This golden opportunity came in the form of moving back to my hometown to care for my father who had advanced Parkinson’s disease. In addition to giving me the chance to reconnect with my father on a new level, the situation also afforded me the financial freedom to attend graduate school full-time since I was able to live with my father rent-free. With this life change, I found the courage to begin the process of finally moving forward with my career change.
Although I felt I didn’t have a lot of other choices at the time, I knew in my heart that I did not want to continue working jobs that left me feeling unhappy and unfulfilled. The thought of wasting my gifts and talents was enough to propel me even further along because I knew I had so much to offer the world. It was time for me to forge a new path in my life.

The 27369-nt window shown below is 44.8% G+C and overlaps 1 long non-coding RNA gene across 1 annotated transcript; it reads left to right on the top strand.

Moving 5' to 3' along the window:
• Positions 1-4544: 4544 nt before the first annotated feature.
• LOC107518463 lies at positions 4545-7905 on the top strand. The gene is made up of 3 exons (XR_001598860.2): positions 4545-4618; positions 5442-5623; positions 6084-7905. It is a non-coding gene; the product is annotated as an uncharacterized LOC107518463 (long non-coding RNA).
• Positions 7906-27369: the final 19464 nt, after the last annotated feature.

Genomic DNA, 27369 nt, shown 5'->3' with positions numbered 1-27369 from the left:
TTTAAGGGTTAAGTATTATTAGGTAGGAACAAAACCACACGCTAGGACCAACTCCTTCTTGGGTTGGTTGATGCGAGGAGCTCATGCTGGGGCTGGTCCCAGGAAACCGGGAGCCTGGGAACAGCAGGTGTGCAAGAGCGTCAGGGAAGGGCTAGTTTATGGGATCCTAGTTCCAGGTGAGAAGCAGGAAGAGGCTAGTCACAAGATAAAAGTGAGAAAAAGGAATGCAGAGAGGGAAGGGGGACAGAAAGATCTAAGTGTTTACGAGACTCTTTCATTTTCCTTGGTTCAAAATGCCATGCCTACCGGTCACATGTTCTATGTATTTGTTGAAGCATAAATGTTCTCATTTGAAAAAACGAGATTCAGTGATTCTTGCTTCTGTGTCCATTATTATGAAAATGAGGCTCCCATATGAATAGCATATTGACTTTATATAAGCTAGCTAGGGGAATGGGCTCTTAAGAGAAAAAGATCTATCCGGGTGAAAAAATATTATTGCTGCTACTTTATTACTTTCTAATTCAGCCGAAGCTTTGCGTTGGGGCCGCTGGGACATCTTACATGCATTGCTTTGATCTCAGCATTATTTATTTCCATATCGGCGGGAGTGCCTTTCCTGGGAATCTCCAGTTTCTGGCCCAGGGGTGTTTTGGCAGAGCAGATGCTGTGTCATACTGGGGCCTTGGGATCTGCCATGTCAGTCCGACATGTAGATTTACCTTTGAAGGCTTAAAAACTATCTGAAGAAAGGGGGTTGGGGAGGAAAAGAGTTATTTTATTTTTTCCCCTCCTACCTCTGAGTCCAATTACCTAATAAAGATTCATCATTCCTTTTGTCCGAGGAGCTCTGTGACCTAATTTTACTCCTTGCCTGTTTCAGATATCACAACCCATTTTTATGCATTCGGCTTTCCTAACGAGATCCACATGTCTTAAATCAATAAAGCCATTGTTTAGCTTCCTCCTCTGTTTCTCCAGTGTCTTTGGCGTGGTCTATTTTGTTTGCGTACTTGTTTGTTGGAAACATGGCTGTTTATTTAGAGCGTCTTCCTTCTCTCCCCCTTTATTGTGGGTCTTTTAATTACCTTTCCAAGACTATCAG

Now, I am happy to share that since running through that door of opportunity full force a few years ago, I have never once looked back. It was the type of scenario where I had to close my eyes and take a giant leap of faith, even if I didn’t know all the details or have everything figured out right at that moment.
Once I resolved to move forward with my new plans, I was admittedly terrified and trembling in my boots. But I also felt that for the first time in my life, I had finally found my calling. I was energized and knew that I had to make things work somehow and do whatever it took to get this sometimes creaky body back into “school mode”.
Not only that, it was quite daunting knowing that it had been 26 years since I had graduated with my bachelor’s degree. I knew that a lot had changed in that time, but I felt fortunate that, at least this time around, I was going to have a computer at my disposal and not just an electric typewriter for my research papers (I am sure that some of you can relate to this very well).